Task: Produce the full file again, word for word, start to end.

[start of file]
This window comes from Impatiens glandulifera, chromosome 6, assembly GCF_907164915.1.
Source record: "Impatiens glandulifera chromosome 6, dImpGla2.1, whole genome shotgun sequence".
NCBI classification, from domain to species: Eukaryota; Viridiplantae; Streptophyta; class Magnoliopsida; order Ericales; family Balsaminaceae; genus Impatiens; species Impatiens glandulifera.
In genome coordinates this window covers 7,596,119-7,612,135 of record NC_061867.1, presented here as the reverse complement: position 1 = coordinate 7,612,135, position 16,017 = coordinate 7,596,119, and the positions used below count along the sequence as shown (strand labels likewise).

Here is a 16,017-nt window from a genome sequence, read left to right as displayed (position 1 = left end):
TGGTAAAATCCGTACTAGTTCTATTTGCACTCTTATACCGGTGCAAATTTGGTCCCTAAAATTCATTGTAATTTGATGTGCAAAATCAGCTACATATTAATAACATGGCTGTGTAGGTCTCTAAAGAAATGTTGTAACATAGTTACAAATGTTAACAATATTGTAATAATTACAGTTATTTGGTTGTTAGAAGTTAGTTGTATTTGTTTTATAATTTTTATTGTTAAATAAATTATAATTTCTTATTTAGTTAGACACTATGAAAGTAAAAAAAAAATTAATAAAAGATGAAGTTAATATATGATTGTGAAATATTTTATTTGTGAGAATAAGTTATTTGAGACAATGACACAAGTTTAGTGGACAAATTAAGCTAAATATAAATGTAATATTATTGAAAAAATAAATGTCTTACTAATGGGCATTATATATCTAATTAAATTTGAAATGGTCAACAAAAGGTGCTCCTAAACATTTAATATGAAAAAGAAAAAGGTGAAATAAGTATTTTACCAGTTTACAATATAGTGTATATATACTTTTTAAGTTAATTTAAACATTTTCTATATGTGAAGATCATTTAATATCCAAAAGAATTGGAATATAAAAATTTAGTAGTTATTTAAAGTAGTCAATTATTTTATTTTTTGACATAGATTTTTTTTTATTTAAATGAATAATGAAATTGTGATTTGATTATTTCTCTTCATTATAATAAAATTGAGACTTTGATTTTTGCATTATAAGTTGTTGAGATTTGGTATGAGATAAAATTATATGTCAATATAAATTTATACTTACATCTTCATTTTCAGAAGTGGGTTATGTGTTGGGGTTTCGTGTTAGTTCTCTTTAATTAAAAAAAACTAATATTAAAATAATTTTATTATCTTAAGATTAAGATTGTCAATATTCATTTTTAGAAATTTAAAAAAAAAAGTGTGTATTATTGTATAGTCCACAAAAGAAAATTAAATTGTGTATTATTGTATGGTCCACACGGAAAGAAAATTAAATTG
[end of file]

This window comes from Impatiens glandulifera, chromosome 6, assembly GCF_907164915.1.
Source record: "Impatiens glandulifera chromosome 6, dImpGla2.1, whole genome shotgun sequence".
NCBI classification, from domain to species: Eukaryota; Viridiplantae; Streptophyta; class Magnoliopsida; order Ericales; family Balsaminaceae; genus Impatiens; species Impatiens glandulifera.
In genome coordinates this window covers 7,596,119-7,612,135 of record NC_061867.1, presented here as the reverse complement: position 1 = coordinate 7,612,135, position 16,017 = coordinate 7,596,119, and the positions used below count along the sequence as shown (strand labels likewise).

Here is a 16,017-nt window from a genome sequence, read left to right as displayed (position 1 = left end):
TGGTAAAATCCGTACTAGTTCTATTTGCACTCTTATACCGGTGCAAATTTGGTCCCTAAAATTCATTGTAATTTGATGTGCAAAATCAGCTACATATTAATAACATGGCTGTGTAGGTCTCTAAAGAAATGTTGTAACATAGTTACAAATGTTAACAATATTGTAATAATTACAGTTATTTGGTTGTTAGAAGTTAGTTGTATTTGTTTTATAATTTTTATTGTTAAATAAATTATAATTTCTTATTTAGTTAGACACTATGAAAGTAAAAAAAAAATTAATAAAAGATGAAGTTAATATATGATTGTGAAATATTTTATTTGTGAGAATAAGTTATTTGAGACAATGACACAAGTTTAGTGGACAAATTAAGCTAAATATAAATGTAATATTATTGAAAAAATAAATGTCTTACTAATGGGCATTATATATCTAATTAAATTTGAAATGGTCAACAAAAGGTGCTCCTAAACATTTAATATGAAAAAGAAAAAGGTGAAATAAGTATTTTACCAGTTTACAATATAGTGTATATATACTTTTTAAGTTAATTTAAACATTTTCTATATGTGAAGATCATTTAATATCCAAAAGAATTGGAATATAAAAATTTAGTAGTTATTTAAAGTAGTCAATTATTTTATTTTTTGACATAGATTTTTTTTTATTTAAATGAATAATGAAATTGTGATTTGATTATTTCTCTTCATTATAATAAAATTGAGACTTTGATTTTTGCATTATAAGTTGTTGAGATTTGGTATGAGATAAAATTATATGTCAATATAAATTTATACTTACATCTTCATTTTCAGAAGTGGGTTATGTGTTGGGGTTTCGTGTTAGTTCTCTTTAATTAAAAAAAACTAATATTAAAATAATTTTATTATCTTAAGATTAAGATTGTCAATATTCATTTTTAGAAATTTAAAAAAAAAAGTGTGTATTATTGTATAGTCCACAAAAGAAAATTAAATTGTGTATTATTGTATGGTCCACACGGAAAGAAAATTAAATTG